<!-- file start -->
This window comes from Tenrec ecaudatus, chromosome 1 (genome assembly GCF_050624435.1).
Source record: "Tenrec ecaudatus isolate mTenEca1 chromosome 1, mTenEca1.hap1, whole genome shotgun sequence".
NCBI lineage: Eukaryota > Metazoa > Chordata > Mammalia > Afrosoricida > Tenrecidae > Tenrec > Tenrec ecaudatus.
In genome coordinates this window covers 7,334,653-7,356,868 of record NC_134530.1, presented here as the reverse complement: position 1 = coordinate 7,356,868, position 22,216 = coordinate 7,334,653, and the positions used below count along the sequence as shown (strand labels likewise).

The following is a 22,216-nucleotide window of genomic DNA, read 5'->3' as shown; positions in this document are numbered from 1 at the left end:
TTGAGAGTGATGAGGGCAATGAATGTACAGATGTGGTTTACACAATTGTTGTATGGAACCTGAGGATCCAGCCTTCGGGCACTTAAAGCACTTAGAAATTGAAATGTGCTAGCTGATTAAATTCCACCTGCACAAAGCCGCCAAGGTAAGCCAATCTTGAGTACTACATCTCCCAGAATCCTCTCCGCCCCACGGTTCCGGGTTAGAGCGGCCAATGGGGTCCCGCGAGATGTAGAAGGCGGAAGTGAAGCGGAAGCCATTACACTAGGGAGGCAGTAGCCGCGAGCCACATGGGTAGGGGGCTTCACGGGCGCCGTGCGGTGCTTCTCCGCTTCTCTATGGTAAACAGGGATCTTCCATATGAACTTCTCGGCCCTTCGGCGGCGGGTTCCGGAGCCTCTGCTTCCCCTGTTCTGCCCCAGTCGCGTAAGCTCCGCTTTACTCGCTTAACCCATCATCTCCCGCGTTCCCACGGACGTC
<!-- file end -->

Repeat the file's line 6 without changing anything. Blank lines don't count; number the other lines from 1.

TTGAGAGTGATGAGGGCAATGAATGTACAGATGTGGTTTACACAATTGTTGTATGGAACCTGAGGATCCAGCCTTCGGGCACTTAAAGCACTTAGAAATTGAAATGTGCTAGCTGATTAAATTCCACCTGCACAAAGCCGCCAAGGTAAGCCAATCTTGAGTACTACATCTCCCAGAATCCTCTCCGCCCCACGGTTCCGGGTTAGAGCGGCCAATGGGGTCCCGCGAGATGTAGAAGGCGGAAGTGAAGCGGAAGCCATTACACTAGGGAGGCAGTAGCCGCGAGCCACATGGGTAGGGGGCTTCACGGGCGCCGTGCGGTGCTTCTCCGCTTCTCTATGGTAAACAGGGATCTTCCATATGAACTTCTCGGCCCTTCGGCGGCGGGTTCCGGAGCCTCTGCTTCCCCTGTTCTGCCCCAGTCGCGTAAGCTCCGCTTTACTCGCTTAACCCATCATCTCCCGCGTTCCCACGGACGTC